Many employers are unaware that they may be using the wrong overtime rate. The Fair Labor Standards Act (“FLSA”) requires that over-time pay be determined using the employee’s “regular rate” of pay, which includes all earnings paid to the employee during the workweek. However, the FLSA specifically provides that certain earnings may be excluded from the regular rate, such as a bonus that is completely within the employer’s discretion.
However, many employers provide bonuses that are not discretionary. Non-discretionary bonuses must be included in calculating the regular rate used for overtime pay. Determining whether or not a bonus is truly discretionary will depend on the facts related to the bonus.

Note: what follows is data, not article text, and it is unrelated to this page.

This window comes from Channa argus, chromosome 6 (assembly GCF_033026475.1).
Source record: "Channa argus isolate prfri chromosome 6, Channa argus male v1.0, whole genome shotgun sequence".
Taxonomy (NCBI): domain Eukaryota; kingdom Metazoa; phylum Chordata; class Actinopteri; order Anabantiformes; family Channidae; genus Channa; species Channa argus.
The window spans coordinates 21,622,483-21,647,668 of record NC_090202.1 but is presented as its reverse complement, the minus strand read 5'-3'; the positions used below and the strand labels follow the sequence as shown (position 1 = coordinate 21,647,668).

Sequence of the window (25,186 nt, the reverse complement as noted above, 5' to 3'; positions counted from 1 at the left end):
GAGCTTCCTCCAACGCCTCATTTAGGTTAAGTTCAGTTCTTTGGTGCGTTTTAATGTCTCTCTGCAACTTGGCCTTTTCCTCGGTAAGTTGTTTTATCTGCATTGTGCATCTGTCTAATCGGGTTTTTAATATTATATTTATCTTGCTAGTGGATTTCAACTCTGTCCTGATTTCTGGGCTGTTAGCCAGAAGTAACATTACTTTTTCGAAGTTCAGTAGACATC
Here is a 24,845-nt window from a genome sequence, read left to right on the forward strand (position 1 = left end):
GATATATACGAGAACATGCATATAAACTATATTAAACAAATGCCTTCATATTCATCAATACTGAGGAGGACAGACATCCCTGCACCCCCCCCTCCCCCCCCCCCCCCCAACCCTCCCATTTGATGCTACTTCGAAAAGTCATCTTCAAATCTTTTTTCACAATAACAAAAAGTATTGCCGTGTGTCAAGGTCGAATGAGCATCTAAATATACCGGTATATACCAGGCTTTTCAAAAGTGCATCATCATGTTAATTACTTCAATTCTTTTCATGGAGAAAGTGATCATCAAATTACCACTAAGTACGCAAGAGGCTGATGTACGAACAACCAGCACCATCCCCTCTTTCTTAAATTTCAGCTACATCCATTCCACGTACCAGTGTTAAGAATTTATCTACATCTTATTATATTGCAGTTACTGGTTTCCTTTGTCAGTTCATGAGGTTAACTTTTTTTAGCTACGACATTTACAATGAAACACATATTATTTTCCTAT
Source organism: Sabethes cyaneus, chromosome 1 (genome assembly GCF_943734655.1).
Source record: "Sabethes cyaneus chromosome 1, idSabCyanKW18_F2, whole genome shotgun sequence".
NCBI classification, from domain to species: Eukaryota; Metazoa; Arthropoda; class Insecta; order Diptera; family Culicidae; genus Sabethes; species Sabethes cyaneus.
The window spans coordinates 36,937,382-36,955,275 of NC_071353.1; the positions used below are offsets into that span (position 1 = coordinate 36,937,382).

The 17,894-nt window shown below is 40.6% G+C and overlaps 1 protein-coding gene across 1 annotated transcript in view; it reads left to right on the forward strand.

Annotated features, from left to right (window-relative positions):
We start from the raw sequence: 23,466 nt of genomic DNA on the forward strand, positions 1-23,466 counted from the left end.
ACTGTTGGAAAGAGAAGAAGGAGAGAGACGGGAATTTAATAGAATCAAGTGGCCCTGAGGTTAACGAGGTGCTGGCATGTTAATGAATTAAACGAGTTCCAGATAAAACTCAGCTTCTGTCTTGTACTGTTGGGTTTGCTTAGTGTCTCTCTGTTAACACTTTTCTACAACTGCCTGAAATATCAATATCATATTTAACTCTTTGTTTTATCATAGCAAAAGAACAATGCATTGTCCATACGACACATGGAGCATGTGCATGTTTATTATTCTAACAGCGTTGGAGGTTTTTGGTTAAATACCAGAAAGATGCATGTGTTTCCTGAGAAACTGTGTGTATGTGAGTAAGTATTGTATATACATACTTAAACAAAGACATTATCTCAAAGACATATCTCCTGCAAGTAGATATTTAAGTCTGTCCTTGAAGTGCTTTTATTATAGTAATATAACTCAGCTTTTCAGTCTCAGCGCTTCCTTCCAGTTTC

Remember, if the employer offers a bonus on a regular basis and an employee has come to recognize and expect it, the bonus will most likely be found to be non-discretionary. One example of non‑discretionary bonus is a bonus an employee is entitled to receive as a result of the employee reaching a certain quota.
Laura M. Trujillo
Disclaimer: This blog is for information purposes only. Legal advice is provided only through a formal, written attorney/client agreement